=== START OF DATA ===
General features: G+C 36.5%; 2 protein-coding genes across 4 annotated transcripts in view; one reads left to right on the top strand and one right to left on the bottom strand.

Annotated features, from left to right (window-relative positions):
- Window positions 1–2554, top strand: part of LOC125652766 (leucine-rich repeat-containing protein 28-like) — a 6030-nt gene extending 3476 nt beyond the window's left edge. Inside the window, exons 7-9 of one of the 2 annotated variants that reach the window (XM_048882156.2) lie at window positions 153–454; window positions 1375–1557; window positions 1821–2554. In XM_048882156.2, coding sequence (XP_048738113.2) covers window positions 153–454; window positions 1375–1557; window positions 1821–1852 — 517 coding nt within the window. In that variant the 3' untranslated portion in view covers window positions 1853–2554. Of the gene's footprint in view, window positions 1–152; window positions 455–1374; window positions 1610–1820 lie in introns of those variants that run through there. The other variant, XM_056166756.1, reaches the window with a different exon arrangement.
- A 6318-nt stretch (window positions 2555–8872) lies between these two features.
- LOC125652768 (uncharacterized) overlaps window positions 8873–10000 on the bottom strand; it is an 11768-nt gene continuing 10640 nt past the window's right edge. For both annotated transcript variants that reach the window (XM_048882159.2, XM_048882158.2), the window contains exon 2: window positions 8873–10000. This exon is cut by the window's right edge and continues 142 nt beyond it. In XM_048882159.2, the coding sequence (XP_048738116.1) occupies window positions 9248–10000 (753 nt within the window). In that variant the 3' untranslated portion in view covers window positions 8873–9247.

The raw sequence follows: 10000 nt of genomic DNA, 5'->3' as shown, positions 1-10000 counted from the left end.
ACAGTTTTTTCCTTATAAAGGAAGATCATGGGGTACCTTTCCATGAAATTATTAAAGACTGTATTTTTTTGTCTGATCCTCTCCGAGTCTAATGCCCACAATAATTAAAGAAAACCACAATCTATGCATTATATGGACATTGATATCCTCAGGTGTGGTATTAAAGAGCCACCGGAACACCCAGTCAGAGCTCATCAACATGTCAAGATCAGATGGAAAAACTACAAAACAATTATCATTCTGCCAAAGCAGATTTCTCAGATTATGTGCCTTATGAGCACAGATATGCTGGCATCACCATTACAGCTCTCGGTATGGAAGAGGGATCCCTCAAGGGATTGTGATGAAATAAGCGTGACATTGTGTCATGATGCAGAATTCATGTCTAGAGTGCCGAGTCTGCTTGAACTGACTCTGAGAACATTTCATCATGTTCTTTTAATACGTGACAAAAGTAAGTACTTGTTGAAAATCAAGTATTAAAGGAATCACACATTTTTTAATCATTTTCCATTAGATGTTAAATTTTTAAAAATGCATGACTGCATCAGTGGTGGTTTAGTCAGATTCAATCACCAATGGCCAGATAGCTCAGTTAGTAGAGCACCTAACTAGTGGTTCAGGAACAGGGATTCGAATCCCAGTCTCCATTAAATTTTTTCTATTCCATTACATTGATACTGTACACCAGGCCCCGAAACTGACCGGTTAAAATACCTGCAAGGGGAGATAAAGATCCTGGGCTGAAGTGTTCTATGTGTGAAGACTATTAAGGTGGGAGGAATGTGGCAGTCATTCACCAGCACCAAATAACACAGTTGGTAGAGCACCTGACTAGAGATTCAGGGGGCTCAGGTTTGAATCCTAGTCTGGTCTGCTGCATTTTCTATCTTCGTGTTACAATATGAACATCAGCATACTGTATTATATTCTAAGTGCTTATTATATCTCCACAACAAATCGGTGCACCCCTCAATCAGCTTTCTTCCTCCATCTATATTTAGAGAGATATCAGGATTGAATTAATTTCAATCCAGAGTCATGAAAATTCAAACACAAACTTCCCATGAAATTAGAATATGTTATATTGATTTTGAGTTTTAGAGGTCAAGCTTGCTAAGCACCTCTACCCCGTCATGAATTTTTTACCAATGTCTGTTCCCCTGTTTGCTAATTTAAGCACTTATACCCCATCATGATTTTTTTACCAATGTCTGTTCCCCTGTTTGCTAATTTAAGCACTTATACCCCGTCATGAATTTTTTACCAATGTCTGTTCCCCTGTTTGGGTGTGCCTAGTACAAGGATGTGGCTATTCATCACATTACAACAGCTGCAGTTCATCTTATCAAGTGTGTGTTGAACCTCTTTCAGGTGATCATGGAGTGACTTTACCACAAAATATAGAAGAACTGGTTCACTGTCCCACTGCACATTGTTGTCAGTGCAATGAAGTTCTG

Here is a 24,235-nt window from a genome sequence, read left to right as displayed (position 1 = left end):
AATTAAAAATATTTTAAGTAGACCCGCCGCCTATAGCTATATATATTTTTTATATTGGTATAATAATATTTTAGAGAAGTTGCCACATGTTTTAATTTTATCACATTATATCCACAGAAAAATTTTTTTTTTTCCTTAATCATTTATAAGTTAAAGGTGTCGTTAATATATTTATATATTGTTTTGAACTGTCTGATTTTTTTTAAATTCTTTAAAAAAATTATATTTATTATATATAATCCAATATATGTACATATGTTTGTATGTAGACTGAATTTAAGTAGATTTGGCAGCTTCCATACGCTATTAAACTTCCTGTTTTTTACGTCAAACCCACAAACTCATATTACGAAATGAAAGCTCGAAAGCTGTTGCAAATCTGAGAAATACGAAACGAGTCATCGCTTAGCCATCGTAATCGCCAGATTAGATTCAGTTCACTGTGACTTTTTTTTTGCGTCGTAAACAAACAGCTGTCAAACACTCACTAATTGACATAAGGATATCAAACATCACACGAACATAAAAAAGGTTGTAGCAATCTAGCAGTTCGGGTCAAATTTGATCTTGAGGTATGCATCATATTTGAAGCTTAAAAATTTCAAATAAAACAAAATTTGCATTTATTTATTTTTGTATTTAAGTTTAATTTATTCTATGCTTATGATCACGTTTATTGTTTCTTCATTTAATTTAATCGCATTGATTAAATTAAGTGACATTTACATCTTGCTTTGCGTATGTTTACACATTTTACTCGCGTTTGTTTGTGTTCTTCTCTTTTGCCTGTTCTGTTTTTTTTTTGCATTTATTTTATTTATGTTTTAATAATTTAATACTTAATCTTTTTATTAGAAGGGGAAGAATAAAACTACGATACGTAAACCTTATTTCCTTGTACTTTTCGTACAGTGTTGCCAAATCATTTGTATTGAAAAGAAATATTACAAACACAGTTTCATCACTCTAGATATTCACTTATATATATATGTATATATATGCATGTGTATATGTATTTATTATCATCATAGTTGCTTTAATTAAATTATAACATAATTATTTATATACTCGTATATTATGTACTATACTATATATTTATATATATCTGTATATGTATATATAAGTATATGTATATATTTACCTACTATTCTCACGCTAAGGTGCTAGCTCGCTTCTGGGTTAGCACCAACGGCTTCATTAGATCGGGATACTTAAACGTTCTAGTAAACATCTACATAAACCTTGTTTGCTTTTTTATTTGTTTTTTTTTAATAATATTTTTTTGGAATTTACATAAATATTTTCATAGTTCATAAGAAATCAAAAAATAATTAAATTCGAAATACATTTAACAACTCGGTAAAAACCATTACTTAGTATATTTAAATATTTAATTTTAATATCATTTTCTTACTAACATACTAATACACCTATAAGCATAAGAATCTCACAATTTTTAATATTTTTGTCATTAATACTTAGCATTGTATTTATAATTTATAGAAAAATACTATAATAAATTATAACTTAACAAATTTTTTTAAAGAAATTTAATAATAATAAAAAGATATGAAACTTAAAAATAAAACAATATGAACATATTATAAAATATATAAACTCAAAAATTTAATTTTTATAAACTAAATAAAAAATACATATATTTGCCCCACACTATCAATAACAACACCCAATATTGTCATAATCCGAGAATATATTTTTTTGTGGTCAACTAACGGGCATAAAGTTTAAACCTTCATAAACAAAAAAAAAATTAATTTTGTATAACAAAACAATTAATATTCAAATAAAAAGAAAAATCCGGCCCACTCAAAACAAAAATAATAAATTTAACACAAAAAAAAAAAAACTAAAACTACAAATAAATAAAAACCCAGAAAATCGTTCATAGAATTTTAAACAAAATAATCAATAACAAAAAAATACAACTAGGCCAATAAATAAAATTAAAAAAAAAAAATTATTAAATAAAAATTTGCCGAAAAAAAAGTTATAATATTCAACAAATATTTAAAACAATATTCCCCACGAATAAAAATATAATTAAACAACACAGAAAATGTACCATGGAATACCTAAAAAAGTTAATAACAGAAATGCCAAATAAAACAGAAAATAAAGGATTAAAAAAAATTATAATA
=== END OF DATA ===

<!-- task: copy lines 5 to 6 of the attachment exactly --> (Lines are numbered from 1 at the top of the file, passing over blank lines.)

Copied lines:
- LOC125652768 (uncharacterized) overlaps window positions 8873–10000 on the bottom strand; it is an 11768-nt gene continuing 10640 nt past the window's right edge. For both annotated transcript variants that reach the window (XM_048882159.2, XM_048882158.2), the window contains exon 2: window positions 8873–10000. This exon is cut by the window's right edge and continues 142 nt beyond it. In XM_048882159.2, the coding sequence (XP_048738116.1) occupies window positions 9248–10000 (753 nt within the window). In that variant the 3' untranslated portion in view covers window positions 8873–9247.

The raw sequence follows: 10000 nt of genomic DNA, 5'->3' as shown, positions 1-10000 counted from the left end.